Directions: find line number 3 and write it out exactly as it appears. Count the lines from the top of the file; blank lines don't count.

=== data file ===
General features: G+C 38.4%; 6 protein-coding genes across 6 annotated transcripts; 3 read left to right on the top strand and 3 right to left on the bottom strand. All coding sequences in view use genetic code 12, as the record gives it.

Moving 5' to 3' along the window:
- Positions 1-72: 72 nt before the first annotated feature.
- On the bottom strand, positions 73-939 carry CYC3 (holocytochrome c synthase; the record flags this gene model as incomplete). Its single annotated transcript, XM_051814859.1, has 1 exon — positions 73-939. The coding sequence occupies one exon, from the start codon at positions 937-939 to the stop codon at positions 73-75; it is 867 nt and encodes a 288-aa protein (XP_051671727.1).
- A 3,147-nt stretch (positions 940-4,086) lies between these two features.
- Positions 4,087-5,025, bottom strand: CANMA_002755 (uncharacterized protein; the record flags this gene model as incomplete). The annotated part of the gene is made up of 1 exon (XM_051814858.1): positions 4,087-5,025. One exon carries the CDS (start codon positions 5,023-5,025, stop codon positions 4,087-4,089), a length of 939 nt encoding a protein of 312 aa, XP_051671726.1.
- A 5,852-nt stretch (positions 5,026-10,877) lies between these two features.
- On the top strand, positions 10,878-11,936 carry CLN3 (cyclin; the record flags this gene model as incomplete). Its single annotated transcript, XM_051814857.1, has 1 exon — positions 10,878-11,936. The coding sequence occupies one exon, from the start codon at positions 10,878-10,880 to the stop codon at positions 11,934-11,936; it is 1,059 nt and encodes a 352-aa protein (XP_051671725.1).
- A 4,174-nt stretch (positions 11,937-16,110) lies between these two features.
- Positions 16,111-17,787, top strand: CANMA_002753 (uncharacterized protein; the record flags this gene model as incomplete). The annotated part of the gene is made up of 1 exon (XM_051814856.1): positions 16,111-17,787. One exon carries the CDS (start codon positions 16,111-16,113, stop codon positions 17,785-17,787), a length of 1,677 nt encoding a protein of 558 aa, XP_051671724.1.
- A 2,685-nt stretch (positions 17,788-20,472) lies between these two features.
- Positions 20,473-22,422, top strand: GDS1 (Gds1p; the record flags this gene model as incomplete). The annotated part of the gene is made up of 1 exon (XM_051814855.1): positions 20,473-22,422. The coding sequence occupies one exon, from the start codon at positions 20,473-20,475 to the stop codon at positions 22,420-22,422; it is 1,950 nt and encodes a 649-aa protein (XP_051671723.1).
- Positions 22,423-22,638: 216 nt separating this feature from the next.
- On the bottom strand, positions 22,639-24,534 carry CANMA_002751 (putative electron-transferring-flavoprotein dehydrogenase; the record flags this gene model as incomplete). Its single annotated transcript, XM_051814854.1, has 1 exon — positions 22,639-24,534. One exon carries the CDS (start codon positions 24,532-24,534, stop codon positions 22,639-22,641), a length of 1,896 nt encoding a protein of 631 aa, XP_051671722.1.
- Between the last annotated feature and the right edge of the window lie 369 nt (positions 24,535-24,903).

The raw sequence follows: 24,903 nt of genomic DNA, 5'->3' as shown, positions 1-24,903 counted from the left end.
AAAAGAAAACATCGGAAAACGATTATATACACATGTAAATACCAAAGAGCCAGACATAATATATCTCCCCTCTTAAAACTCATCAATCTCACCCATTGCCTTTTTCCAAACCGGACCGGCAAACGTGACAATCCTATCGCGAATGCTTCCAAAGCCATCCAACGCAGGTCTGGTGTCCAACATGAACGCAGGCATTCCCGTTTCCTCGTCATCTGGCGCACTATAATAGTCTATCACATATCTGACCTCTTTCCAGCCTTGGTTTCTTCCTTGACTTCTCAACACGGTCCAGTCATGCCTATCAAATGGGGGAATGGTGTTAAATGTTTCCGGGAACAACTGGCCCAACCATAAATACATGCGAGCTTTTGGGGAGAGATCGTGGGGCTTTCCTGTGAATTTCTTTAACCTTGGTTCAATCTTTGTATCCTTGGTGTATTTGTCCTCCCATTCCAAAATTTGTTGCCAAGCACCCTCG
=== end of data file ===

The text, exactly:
- Positions 1-72: 72 nt before the first annotated feature.